Xentrix - Bury the Pain

Xentrix Bury the Pain cover
Bury the Pain
Listenable Records
England didn’t produce thrash bands by the bucketload like America or Germany and as such the few ones that made a name for them used to be quite worthwhile. After enjoying a career that lasted a little more that decade, from the mid-80s to the mid-90s and had its ups and downs, the band attempted to reunite, twice, a decade later at first and then in the early to mid-10s, trying to keep its lineup intact. For whatever reasons that wasn’t possible so for their more recent attempt, the old timers guitarist Kristian Havard and drummer Dennis Gasser are joined by their a new vocalist/guitarist Jay Walsh and the bass player they got last time they attempted to make a comeback, Chris Shires. Creating an album some 23 years after the last time they were heard of, with the much viled “Scourge” was always gonna be a bit of a gamble , but Listenable Records must have liked what they heard cause they did order the album.
Having a new vocalist can always cause a bit of a pickle and it’s sort of a blessing in disguise that Jay Walsh sounds quite close to original singer Chris Astley, only a little rougher around the edges. He and Havard also make quite a strong guitar duo with plenty of riffs and guitar goodness all around.
Bury the Pain” (the title track) opens the album and it’s typical of the band’s style, mixing its crunchy riffs with some wailing guitar leads and a down and dirty vocal delivery that takes no prisoners.
“There will be Consequences” almost continues along the same steamrolling path, like a locomotive heading for the edge.
“Bleeding Out” hardly leaves a moment for you to catch your breath and continues to plummet the same bleak, almost Slayer-like thrash attack, with all the harshness and bile intact, but none of the occult atmosphere or chromatic characteristics of the Americans.
An glaring exception is the next song “The Truth Lies Buried”, which is more like a thrash riff equipped melodic heavy metal tune that doesn’t have a twin in the album.
“Let the World Burn” takes that style and runs with it, a lot more sinister and harsh as well as heavy, but not to the point where almost all melody is squashed out of it.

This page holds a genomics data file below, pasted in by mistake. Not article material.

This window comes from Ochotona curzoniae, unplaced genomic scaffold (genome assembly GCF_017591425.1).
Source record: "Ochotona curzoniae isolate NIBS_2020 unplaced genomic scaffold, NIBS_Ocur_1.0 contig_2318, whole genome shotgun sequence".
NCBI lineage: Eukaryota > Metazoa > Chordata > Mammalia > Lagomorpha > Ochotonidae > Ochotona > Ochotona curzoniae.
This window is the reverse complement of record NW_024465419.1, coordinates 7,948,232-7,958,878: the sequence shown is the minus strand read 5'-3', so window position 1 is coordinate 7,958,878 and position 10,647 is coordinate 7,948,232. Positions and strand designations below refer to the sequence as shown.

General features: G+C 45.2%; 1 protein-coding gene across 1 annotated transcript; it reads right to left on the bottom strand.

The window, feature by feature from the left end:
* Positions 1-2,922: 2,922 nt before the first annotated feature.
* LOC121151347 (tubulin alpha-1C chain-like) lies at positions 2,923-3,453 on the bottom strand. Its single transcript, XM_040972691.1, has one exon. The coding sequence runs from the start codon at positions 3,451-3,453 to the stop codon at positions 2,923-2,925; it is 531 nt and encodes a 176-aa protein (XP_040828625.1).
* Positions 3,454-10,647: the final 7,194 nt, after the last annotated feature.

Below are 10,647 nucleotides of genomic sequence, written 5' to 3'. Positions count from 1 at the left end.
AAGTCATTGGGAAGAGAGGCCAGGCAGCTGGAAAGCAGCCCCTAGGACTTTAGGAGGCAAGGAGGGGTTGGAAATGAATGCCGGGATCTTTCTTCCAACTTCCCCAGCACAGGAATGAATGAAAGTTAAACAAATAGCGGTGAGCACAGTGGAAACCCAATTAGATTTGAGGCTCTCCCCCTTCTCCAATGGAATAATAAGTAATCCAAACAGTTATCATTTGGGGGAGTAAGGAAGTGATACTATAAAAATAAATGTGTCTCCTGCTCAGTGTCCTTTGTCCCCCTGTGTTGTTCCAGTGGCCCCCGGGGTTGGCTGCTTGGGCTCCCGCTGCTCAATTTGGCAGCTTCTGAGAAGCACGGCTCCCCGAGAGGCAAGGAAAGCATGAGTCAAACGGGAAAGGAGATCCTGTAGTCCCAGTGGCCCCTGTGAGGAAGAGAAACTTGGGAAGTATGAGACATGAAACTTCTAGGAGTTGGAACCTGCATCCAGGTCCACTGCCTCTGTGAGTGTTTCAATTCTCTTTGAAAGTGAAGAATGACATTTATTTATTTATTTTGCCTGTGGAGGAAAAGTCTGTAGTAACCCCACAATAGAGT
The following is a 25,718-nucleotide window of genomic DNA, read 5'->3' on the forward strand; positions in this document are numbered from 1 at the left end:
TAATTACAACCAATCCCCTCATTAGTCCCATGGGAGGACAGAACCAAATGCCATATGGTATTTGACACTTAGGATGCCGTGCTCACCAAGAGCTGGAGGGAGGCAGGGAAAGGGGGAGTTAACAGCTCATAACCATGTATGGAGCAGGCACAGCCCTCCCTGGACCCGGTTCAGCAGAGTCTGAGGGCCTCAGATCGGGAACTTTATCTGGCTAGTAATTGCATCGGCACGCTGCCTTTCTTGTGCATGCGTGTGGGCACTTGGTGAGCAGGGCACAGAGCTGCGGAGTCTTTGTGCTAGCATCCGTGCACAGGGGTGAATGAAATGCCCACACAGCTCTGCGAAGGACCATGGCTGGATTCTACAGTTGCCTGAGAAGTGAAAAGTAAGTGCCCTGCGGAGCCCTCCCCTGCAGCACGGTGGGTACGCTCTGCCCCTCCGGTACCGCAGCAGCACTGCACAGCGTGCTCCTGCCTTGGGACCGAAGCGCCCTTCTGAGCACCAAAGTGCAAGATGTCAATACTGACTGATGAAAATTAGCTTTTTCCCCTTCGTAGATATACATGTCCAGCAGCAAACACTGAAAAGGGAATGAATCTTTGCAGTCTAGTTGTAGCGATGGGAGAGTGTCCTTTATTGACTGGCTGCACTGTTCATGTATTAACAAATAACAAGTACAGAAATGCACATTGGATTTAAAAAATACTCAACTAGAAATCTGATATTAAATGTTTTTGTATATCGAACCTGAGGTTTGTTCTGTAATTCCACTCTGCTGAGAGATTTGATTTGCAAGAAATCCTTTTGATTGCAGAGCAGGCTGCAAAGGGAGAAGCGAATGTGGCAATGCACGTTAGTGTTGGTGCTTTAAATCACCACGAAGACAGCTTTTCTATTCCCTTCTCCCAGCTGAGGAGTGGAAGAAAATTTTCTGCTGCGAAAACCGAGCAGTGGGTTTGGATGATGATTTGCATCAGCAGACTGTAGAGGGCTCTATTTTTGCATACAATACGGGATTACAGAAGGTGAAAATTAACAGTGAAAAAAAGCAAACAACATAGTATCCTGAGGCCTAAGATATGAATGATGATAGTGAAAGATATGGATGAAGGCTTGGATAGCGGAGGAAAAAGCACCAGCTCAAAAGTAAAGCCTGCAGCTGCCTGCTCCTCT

The band seems to hit a groove with “The Red Mist Descends” that continues in the same semi-melodic thrash style that fits them quite well, switching between the crushing verses and chorus and the off the wall wailing leads.
“World of Mouth” also comfortably follows a similar blueprint only a bit groovier and more crushing, but with literally small variables tweaked around… which is probably the only qualm one might have about the album that one could group songs; stylistically and they don’t have huge differences, thus making the album a little monotonous to the listener.
“Deathless and Divine” attempts to shake things up a bit with some soloing wails heralding it, before it settles in with a simple yet quite effective riff. It actually feels quite refreshing in the flow of the album.
“The One You Fear” slows things down to accommodate an intro with acoustic guitars, before ripping back into familiar X territory. It doesn’t reinvent the wheel and other some nice rhythm ideas, the solo and the neat acoustic intro/outro it sort of feels a little out of place in the album at least sequence wise.
Closer “Evil by Design” gets things back to the norm and even has an impressive first half, until it decides to slow down in the middle which destroys its momentum. Then there’s an fine solo before the song swiftly quickens up to swirl to a manic conclusion that does come a little unexpectedly.
Xentrix, despite the uncertainty that a vocalist switch could entail, return with an old-school, back to the roots and pretty solid offering, whose only issue is being a little too uniform at certain times, but not to the point that it would put you off. Well done lads.